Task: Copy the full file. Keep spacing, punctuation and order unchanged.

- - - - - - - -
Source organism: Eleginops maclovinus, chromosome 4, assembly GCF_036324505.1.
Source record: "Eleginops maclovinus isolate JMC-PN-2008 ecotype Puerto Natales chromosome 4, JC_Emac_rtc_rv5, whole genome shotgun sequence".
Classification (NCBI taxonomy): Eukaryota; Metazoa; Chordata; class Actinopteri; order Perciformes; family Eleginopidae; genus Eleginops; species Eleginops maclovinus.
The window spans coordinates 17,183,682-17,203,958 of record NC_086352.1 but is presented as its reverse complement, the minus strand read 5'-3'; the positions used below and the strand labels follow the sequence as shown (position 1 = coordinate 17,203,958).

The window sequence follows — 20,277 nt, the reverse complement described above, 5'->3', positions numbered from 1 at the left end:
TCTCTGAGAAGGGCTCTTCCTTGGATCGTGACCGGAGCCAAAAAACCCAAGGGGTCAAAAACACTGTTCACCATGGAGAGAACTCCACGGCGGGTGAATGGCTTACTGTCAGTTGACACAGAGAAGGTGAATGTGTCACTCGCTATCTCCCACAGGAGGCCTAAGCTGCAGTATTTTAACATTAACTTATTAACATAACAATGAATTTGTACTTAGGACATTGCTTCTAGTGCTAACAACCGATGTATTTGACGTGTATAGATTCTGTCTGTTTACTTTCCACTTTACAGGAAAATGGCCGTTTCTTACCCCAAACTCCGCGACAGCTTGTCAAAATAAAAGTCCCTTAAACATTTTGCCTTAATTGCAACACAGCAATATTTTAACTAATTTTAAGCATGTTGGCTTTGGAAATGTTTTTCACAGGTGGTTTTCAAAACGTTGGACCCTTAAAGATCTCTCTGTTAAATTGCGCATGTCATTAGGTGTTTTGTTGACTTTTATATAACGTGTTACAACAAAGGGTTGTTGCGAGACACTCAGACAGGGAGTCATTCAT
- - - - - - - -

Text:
Source organism: Eleginops maclovinus, chromosome 4, assembly GCF_036324505.1.
Source record: "Eleginops maclovinus isolate JMC-PN-2008 ecotype Puerto Natales chromosome 4, JC_Emac_rtc_rv5, whole genome shotgun sequence".
Classification (NCBI taxonomy): Eukaryota; Metazoa; Chordata; class Actinopteri; order Perciformes; family Eleginopidae; genus Eleginops; species Eleginops maclovinus.
The window spans coordinates 17,183,682-17,203,958 of record NC_086352.1 but is presented as its reverse complement, the minus strand read 5'-3'; the positions used below and the strand labels follow the sequence as shown (position 1 = coordinate 17,203,958).

The window sequence follows — 20,277 nt, the reverse complement described above, 5'->3', positions numbered from 1 at the left end:
TCTCTGAGAAGGGCTCTTCCTTGGATCGTGACCGGAGCCAAAAAACCCAAGGGGTCAAAAACACTGTTCACCATGGAGAGAACTCCACGGCGGGTGAATGGCTTACTGTCAGTTGACACAGAGAAGGTGAATGTGTCACTCGCTATCTCCCACAGGAGGCCTAAGCTGCAGTATTTTAACATTAACTTATTAACATAACAATGAATTTGTACTTAGGACATTGCTTCTAGTGCTAACAACCGATGTATTTGACGTGTATAGATTCTGTCTGTTTACTTTCCACTTTACAGGAAAATGGCCGTTTCTTACCCCAAACTCCGCGACAGCTTGTCAAAATAAAAGTCCCTTAAACATTTTGCCTTAATTGCAACACAGCAATATTTTAACTAATTTTAAGCATGTTGGCTTTGGAAATGTTTTTCACAGGTGGTTTTCAAAACGTTGGACCCTTAAAGATCTCTCTGTTAAATTGCGCATGTCATTAGGTGTTTTGTTGACTTTTATATAACGTGTTACAACAAAGGGTTGTTGCGAGACACTCAGACAGGGAGTCATTCAT